"Climate change and protecting our lands and waters — these are the big challenges of our time," says Ann Mulholland, chapter director for The Nature Conservancy in Minnesota, North Dakota and South Dakota.

Mulholland will be speaking about these challenges, and TNC's work to find answers for them, in a virtual presentation scheduled to take place this Tuesday, Feb. 16 at 7 p.m. Though the presentation will emanate from TNC's Twin Cities offices, it will be hosted locally by the Prairie Woods Chapter of the Izaak Walton League of America, which is based in Detroit Lakes. It can be viewed via a link posted on the Ikes' Facebook page, www.facebook.com/PWIkes.

"At its core, The Nature Conservancy is about protecting nature and tackling climate change, and we do that in a whole lot of different ways," she said in a phone interview earlier this week. "We work on things like reforestations, ag practices and soil health practices, so we work with the agricultural community quite a lot."

Mulholland added that renewable energy and sequestering carbon — the process of capturing and storing atmospheric carbon dioxide — are both important in reducing global climate change, and will feature prominently in her presentation on Tuesday.

"Nature plays an interesting role in holding and sequestering carbon — the soil, trees and prairies play a really big role," Mulholland said. "We work with the folks that work on the land — farmers, ranchers, the timber industry — on strategies to help sequester as much carbon as possible through nature."

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Recently, TNC and American Forests collaborated on a project known as the "Reforestation Hub" — an online tool that offers the most comprehensive look to date at the potential to reforest the contiguous United States, focusing on the most cost-effective and feasible options.

The Reforestation Hub (reforestationhub.org) identifies up to 133 million acres of formerly forested lands in the United States that could be reforested to boost carbon storage. Approximately 3.6 million of these acres are found in Minnesota.

"“Planting trees to restore forests where it makes good economic and ecological sense is a powerful natural solution to global warming,” says Meredith Cornett, director of conservation science for TNC in Minnesota. “But prior to this analysis, there was no quick and easy way to figure out where exactly we might put all those new trees.”

This is just one example of TNC's efforts to combat climate change and protect natural resources throughout the United States, Mulholland noted. Another is to work directly with farmers and agricultural industry experts on improving soil health through better management practices, to provide food and water sustainably.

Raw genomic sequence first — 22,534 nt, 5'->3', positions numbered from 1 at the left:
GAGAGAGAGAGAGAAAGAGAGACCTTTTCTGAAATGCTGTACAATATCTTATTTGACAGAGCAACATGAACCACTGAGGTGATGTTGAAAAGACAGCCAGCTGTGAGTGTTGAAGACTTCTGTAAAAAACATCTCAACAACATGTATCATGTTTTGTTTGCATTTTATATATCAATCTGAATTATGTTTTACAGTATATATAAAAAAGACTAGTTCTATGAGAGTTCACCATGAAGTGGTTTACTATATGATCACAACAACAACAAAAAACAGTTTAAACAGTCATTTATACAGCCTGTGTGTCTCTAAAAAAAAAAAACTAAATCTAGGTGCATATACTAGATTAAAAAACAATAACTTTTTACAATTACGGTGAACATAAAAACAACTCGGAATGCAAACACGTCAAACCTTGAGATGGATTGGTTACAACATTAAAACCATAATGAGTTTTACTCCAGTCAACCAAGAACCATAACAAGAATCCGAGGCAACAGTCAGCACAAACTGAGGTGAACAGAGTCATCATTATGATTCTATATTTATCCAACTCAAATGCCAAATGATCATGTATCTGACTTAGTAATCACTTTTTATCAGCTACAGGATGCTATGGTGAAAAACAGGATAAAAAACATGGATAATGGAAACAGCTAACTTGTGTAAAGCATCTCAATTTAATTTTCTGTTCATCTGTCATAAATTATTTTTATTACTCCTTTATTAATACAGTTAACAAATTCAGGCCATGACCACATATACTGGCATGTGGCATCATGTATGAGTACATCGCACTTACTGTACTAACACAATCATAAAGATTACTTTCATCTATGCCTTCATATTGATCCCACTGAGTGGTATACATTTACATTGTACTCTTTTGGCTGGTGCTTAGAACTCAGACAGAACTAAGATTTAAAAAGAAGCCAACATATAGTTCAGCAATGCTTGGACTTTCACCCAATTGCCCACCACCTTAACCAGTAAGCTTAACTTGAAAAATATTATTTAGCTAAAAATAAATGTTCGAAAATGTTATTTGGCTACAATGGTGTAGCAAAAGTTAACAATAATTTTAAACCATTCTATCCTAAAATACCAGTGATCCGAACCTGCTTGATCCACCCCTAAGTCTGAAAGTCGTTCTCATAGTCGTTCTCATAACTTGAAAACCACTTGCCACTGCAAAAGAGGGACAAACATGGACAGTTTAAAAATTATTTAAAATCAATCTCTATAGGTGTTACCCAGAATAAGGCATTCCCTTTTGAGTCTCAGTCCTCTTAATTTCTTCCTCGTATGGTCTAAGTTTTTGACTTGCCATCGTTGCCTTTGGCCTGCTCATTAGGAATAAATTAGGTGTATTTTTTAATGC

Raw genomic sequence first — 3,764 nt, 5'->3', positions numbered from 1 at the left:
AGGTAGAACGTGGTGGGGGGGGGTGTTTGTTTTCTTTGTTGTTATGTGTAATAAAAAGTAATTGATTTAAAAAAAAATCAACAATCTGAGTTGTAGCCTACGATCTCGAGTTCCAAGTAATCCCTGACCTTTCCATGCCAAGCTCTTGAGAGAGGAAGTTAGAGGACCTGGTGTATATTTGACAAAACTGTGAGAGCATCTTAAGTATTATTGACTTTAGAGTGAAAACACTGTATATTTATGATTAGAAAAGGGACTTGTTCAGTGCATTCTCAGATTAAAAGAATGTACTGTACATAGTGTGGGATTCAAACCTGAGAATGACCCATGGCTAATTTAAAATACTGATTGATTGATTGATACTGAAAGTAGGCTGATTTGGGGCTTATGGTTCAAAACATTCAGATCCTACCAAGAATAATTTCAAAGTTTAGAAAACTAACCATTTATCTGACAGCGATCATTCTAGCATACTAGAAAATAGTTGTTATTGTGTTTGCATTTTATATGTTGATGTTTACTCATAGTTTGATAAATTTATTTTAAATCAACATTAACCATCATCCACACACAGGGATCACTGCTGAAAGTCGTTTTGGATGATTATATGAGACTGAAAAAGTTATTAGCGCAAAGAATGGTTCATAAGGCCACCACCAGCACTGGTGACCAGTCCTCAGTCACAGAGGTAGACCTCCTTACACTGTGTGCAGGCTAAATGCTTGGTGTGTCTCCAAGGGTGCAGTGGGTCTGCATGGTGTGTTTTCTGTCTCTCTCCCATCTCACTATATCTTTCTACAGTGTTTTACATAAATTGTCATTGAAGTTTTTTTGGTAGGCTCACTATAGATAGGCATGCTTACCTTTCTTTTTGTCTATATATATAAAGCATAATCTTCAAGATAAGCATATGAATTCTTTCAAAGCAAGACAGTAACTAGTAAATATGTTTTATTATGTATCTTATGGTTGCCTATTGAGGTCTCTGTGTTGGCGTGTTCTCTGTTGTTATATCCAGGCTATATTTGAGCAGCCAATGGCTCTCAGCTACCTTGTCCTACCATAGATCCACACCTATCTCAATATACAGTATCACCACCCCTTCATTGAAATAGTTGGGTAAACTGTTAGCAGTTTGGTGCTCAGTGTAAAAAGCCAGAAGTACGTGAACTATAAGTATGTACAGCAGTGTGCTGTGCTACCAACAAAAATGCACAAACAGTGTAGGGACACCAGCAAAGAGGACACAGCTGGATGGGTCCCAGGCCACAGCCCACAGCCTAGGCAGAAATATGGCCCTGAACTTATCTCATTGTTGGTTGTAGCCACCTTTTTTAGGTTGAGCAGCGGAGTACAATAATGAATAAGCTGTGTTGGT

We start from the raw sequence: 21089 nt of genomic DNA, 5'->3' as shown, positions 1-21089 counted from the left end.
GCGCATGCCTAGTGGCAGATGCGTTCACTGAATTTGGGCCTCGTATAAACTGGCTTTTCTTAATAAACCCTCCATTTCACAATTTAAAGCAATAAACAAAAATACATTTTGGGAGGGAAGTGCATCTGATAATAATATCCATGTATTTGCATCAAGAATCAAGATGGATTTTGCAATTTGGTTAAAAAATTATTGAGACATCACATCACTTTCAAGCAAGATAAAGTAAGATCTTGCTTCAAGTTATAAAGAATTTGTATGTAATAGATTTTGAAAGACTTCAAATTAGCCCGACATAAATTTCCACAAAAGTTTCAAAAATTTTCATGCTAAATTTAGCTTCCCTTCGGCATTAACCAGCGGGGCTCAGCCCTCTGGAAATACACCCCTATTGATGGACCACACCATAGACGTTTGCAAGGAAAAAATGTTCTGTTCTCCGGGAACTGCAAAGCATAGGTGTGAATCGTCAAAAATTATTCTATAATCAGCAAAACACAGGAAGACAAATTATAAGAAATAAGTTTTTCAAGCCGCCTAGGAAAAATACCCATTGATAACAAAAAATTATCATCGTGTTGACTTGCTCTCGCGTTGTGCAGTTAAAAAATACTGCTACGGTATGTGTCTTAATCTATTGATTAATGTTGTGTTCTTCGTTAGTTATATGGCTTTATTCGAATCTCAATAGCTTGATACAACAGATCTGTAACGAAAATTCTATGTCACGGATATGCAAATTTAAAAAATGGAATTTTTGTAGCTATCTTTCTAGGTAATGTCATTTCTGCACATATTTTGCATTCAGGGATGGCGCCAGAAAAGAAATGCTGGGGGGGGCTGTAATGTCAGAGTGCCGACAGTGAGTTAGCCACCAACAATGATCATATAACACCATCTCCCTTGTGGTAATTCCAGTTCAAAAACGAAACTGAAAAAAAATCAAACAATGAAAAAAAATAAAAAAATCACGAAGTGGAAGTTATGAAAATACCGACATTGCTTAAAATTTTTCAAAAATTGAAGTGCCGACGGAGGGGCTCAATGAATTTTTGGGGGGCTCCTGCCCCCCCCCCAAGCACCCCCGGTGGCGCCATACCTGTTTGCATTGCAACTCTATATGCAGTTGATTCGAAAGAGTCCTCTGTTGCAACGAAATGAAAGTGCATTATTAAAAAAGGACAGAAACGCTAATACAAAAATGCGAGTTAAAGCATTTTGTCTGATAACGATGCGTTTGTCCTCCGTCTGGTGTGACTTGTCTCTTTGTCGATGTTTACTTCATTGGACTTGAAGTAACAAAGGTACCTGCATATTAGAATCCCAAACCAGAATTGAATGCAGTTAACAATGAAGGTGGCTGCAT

"That's the work we're doing with the agricultural industry," she said. "We're working directly farmers and farmer advisors on soil health practices — how we use nutrients in the soil, as well as where, how much, and what kind, as well as things like cover cropping and no-till agriculture, those kinds of practices."

Mulholland added that her Tuesday presentation will also focus on the need for more biodiversity.

"I’m going to talk a little bit about what we believe is a biodiversity crisis that we’re in right now, and the call for protecting 30% of our biodiversity by 2030," she said.

Mulholland became the chapter director for TNC about a year ago — but it wasn't the first time she came to work with them. In the past, she has served as a board chair, trustee and marketing executive for the TNC regional chapter.

"Nature, and the role it plays in our health and economy ... it’s been a passion of mine my entire life, or as long as I can remember," she says.

Though Mulholland will not be visiting Detroit Lakes for this particular presentation, she is no stranger to the community.

"It's where I met my husband back in 1990," she said, adding that he had helped run former U.S. Congressman Collin Peterson's first campaign for office. "It's a small world, isn't it?

"I just drove through Detroit Lakes this past summer, visiting some of our (TNC's) preserves," she added.

Mulholland says she is excited about Tuesday's presentation, and the opportunity it provides to showcase some of the work TNC has been doing in Minnesota, and beyond.

"The Nature Conservancy has been around in Minnesota since 1958," she said. "We have a very proud and strong history of land and water conservation and I love the opportunity of talking about some of the neat work we've gotten to do over the years."

For more information about TNC's work in the region, as well as Mulholland's role in it, visit www.nature.org.